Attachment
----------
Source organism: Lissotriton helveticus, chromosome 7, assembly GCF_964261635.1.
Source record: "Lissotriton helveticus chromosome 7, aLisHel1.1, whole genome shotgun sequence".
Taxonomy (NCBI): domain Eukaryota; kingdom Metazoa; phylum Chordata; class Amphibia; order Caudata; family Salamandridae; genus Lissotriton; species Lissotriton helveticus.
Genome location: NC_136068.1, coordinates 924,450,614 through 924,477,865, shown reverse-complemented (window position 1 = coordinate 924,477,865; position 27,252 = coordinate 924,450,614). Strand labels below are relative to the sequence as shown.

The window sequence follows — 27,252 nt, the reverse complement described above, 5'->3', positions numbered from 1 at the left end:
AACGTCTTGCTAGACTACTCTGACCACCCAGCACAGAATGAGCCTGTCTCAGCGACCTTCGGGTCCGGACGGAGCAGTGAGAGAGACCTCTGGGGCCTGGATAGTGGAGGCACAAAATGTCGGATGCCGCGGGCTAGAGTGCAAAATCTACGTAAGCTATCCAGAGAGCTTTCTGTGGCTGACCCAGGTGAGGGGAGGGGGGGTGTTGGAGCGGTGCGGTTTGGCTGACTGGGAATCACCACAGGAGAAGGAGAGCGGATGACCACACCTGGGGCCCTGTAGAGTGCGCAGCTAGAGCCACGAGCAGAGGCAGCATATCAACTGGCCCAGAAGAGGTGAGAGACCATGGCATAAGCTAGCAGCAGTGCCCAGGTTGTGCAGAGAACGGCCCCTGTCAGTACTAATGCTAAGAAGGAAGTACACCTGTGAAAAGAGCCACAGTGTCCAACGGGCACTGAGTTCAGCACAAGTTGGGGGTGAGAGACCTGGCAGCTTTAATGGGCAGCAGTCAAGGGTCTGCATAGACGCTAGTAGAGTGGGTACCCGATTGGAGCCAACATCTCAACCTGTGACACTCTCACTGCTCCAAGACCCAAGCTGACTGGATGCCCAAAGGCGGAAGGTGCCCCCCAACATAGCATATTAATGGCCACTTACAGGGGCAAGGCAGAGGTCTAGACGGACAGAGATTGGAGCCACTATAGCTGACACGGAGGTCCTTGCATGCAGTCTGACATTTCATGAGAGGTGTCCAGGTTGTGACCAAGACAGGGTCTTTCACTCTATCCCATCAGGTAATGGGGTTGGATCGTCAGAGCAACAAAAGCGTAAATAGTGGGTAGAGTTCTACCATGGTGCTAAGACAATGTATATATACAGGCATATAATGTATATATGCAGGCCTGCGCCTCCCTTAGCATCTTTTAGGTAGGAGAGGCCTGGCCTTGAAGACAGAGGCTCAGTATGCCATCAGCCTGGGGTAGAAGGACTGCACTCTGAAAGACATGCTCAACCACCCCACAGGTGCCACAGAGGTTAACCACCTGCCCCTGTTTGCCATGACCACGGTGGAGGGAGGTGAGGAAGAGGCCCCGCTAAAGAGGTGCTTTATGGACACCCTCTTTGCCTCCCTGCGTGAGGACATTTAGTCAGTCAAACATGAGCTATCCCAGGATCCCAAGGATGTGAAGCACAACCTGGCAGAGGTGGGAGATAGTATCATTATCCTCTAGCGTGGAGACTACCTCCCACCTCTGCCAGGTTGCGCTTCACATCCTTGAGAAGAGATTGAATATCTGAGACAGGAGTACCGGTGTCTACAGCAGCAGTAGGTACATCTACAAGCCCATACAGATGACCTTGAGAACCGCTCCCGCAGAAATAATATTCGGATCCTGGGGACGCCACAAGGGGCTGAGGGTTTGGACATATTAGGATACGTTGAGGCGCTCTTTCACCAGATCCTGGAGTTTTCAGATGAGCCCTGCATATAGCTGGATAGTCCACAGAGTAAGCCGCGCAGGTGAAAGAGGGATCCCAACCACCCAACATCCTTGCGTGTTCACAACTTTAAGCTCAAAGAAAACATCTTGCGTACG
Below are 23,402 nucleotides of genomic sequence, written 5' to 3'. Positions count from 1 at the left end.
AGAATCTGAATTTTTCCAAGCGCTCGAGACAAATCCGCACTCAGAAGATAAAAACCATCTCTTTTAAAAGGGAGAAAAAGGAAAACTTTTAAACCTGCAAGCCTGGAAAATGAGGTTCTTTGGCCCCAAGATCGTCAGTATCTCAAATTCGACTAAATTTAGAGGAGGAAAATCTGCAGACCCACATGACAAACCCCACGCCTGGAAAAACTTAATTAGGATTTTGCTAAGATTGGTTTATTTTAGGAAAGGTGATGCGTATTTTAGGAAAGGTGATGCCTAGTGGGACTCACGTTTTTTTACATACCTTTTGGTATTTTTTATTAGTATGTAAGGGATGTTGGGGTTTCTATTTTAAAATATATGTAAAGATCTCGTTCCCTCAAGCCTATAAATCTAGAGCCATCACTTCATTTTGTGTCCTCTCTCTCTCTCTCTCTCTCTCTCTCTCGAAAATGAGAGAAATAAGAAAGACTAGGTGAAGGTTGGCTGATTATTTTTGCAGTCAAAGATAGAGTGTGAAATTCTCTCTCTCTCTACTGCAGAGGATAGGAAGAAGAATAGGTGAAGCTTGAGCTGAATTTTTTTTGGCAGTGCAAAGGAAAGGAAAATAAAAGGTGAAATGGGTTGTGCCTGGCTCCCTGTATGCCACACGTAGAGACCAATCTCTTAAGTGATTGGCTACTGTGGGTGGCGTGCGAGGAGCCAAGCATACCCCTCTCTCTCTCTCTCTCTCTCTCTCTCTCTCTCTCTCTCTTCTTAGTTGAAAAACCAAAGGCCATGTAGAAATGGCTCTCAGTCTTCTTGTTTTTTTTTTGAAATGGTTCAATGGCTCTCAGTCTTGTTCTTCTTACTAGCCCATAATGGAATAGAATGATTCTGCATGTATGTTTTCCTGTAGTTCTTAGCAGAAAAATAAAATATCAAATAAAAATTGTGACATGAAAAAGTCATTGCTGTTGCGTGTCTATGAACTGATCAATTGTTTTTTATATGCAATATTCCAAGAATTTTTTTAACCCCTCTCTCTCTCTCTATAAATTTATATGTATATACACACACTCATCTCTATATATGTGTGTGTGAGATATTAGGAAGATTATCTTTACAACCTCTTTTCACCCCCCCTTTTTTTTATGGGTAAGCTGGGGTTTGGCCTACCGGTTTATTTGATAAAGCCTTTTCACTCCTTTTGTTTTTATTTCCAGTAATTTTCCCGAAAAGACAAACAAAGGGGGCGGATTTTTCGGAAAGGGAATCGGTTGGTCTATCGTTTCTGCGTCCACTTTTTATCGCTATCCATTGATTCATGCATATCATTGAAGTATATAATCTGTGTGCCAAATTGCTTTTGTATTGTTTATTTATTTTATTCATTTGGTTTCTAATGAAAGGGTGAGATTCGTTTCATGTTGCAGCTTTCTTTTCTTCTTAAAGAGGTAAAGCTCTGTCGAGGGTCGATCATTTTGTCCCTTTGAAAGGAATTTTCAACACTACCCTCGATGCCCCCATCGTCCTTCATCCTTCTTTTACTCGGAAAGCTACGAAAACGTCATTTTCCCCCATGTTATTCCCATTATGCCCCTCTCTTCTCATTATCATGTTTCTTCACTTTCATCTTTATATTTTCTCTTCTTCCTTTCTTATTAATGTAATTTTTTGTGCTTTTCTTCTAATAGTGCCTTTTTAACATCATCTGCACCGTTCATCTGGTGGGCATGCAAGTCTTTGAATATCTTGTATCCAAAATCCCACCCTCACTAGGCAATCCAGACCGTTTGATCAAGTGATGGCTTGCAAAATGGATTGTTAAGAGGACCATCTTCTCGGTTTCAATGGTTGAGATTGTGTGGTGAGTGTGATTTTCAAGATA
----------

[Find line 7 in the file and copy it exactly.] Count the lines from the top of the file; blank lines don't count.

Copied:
Below are 23,402 nucleotides of genomic sequence, written 5' to 3'. Positions count from 1 at the left end.